Until recently, I thought everyone knew someone who had been trapped in the judicial system and cycle of addictions. Everyone knows someone arrested. After all, we are talking about a lot of people.

Arkansas ranked among the top 10 for incarcerated women in 2014. From the same report: “Over the past quarter century, there has been a profound change in the involvement of women within the criminal justice system. This is the result of more expansive law enforcement efforts, stiffer drug sentencing laws, and post-conviction barriers to reentry that uniquely affect women. Women now comprise a larger proportion of the prison population than ever before; the female prison population stands nearly eight times higher than its population count in 1980. More than 60% of women in state prisons have a child under the age of 18.1”

Often, when women get out of jail, there is nowhere to go but back to where they were, they feel.

More than half men who get out of jail or prison end up back there. More than a third of the women end up back, too. That destroys families, hurts children and hinders our communities.

If that’s not enough, I can tell you incarcerating people costs us millions locally. In fact, a justice of the peace called the jail costs a “black hole” sucking money from the general fund earlier this week.

The Washington County Quorum Court is struggling with costs — including a climbing incarceration rate at the county jail. At this point about two-thirds of those at the jail are pre-adjudicated, meaning they have not yet been convicted.


How can we help? Maybe let’s start by caring and learning about the issues.

For information about the fundraiser or to submit art, visit

Art with meaning

Relationship Goals
Ink and marker on “spirit” paper, 2016

Sometimes artists get so hung up on technique that we forget to tell a story, express a moment or reveal something intimate — all things great art should be.

To me, this “revelation,” as it were, is the most important and most difficult aspect of art: How to infuse are with meaning.

I recently had the wonderful opportunity to be part of the Nasty Women Exhibition in Northwest Arkansas. The event is apolitical, but there were so many intimate images of how women related to the term “nasty” or how they feel as women generally. It was a beautiful event. My part — a show at Local Color in Fayetteville — ended Sunday, but the events will be going on all of this month.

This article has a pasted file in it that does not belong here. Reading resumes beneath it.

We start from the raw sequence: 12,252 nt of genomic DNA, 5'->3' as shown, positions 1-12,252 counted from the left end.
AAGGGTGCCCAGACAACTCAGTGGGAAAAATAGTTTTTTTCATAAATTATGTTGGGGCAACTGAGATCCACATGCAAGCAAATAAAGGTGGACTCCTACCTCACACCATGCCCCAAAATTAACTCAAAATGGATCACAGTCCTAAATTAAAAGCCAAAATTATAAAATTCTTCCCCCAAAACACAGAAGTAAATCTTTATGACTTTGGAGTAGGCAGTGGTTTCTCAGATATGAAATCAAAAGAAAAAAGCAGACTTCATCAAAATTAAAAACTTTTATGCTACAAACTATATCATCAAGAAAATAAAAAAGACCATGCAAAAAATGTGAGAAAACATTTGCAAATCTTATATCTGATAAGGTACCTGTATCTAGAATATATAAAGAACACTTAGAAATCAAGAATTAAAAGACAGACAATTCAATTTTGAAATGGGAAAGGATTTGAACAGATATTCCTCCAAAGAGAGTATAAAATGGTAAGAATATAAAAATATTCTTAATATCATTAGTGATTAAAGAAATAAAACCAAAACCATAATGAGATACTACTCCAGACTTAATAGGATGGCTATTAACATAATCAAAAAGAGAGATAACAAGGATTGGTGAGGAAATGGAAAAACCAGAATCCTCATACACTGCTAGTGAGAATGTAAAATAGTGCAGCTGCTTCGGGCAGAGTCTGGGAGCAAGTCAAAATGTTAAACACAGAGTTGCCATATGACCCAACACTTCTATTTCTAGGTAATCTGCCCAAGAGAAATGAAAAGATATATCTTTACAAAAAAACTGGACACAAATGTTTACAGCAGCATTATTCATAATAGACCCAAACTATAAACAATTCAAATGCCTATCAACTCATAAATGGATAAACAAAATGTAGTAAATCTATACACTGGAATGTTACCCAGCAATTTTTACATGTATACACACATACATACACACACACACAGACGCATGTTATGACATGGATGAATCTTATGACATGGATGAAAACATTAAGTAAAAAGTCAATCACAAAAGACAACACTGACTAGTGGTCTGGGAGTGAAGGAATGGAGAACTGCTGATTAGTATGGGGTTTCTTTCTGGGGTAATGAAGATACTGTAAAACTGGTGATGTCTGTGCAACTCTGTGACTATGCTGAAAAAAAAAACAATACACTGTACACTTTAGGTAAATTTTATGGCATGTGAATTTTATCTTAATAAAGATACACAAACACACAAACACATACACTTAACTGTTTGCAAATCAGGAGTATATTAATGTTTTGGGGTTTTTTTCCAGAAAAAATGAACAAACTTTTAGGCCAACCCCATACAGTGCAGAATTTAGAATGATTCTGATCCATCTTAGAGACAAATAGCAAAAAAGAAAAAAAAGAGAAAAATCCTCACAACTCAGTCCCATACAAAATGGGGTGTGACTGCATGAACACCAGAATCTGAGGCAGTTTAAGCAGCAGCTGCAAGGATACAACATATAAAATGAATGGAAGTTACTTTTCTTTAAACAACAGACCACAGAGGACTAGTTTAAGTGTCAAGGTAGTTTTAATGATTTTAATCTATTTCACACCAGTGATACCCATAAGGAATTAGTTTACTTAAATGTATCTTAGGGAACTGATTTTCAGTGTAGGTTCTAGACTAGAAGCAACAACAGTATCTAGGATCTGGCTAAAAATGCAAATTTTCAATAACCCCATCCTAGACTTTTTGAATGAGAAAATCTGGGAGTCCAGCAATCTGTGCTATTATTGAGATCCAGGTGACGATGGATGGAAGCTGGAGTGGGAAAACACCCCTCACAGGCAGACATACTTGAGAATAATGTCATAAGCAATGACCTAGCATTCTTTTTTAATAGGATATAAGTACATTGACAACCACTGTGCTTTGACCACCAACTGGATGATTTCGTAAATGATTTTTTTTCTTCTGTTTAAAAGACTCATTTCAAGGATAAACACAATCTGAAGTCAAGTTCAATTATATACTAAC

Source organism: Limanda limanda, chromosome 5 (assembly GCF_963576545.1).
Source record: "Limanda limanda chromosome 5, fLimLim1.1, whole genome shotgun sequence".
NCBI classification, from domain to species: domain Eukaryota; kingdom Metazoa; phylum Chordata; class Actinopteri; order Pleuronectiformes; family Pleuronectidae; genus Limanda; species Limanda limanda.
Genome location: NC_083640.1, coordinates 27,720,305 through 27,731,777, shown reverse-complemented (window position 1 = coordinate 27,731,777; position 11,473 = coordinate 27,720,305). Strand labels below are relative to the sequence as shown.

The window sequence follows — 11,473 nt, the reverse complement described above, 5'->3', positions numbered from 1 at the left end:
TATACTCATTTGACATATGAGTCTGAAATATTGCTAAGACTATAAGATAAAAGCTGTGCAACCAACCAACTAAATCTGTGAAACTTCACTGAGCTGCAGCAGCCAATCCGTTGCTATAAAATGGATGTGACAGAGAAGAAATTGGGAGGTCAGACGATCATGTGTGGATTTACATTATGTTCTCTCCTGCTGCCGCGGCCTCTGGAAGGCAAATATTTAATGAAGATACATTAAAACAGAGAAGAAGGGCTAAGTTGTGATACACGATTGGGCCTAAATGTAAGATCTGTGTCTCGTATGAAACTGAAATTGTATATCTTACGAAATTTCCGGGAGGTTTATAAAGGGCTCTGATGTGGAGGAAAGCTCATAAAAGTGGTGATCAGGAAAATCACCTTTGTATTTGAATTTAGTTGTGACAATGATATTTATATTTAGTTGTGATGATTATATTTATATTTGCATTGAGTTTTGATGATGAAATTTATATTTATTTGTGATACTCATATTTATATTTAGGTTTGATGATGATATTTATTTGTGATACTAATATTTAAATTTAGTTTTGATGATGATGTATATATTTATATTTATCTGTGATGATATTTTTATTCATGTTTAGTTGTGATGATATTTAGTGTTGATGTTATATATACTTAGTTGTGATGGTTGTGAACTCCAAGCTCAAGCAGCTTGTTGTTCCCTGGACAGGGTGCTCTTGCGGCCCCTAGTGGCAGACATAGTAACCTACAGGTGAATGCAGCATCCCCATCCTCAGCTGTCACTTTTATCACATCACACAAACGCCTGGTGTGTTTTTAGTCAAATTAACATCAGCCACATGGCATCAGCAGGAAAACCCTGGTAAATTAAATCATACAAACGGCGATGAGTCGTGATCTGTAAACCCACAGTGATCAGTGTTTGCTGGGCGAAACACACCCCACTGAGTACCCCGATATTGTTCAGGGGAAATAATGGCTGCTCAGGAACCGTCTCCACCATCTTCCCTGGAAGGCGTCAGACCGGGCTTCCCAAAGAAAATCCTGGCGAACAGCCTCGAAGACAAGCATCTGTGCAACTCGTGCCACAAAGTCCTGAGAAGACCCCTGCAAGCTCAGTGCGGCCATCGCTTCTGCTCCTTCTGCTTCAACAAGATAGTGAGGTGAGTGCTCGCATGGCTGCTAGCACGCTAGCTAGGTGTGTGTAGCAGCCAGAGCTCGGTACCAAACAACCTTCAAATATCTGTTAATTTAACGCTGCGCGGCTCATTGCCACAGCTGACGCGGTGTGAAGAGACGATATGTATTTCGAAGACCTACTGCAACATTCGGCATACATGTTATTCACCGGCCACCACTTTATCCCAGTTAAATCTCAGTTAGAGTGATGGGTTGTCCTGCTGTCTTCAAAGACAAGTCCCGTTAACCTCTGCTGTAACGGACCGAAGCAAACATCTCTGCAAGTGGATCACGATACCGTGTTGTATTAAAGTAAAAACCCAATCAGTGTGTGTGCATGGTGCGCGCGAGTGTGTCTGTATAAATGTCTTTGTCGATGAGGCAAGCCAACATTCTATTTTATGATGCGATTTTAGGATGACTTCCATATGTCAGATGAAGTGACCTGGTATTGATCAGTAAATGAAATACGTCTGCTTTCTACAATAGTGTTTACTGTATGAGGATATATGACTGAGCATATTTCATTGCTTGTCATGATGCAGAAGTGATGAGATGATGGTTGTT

On Saturday, women gathered to talk at a forum. The panel spoke about art’s ability to challenge viewers and pointed out how so many women feel unheard.

My piece, “Relationship Goals,” went up Thursday with an artist reception. Only one person “got it” immediately. I put it on here and hope you “get it” too.

This image is something that actually happened and probably happens to every couple. (Yes, the woman’s expression is tired-angry.) I used regular colored pens and markers to achieve the effect. The paper, though, is a collage of “joss” paper, also known as ghost or spirit paper. I picked up a bundle at Tang’s Asian Market not too long ago.

What interested me about the paper (aside from its vibrant metallic essence and repeating patterns) is that it is used traditionally as a way to pay off ancestor debts, among other family-related things. It’s burned as an offering. That link to family, even when we don’t want the link, seems inescapable in life and even death. How much of what we do is just a repeat of what others did before us?

For some who attended the show, this made an impact.

“The worse thing I ever did was try to be someone else,” a patron said Thursday.

“Yes, but someone told you not to be that person, didn’t they?” I said.

“They did more than tell me.”


Green + Red = Peach?

Rhea's Daughter
Rhea’s Daughter, oil on canvas, 2017

My newest experiment is based on using two colors to build up a skin tone and continuity throughout the painting.

I actually got the idea from “Lessons in Classical Painting” by Juliette Aristides.

Venetian red and viridian green were used for the dress, skin and shadows (Rhea’s Daughter.) Some classical artists use only two colors (with black and white) to create an entire portrait.

The red and green with white makes a nice creamy peach color. I was surprised that no yellow (Naples or Ochre) was needed to make the flesh appear natural.

However, I was forced to break out and use yellow ochre anyway to achieve the blond hair. I tried mixing different varieties, but  I could achieve only brunette with the palette. (Next time I do this, the model will be dark headed.)

I then used the red and green in the hair to add texture, shadow and keep continuity.

I am pleased with the result.

I took the same theory and applied it to a watercolor portrait.

"Russell Sims, Titan," portrait in watercolor, 2017
“Russell Sims, Titan,” portrait in watercolor, 2017

In this painting, I did the initial drawing with a blue draftsman pencil. I then mixed an earthy red (as close to Venetian red) with a yellow ochre and diluted the pigment so I could do washes. I then added blue back to the palette for shadows and eyes.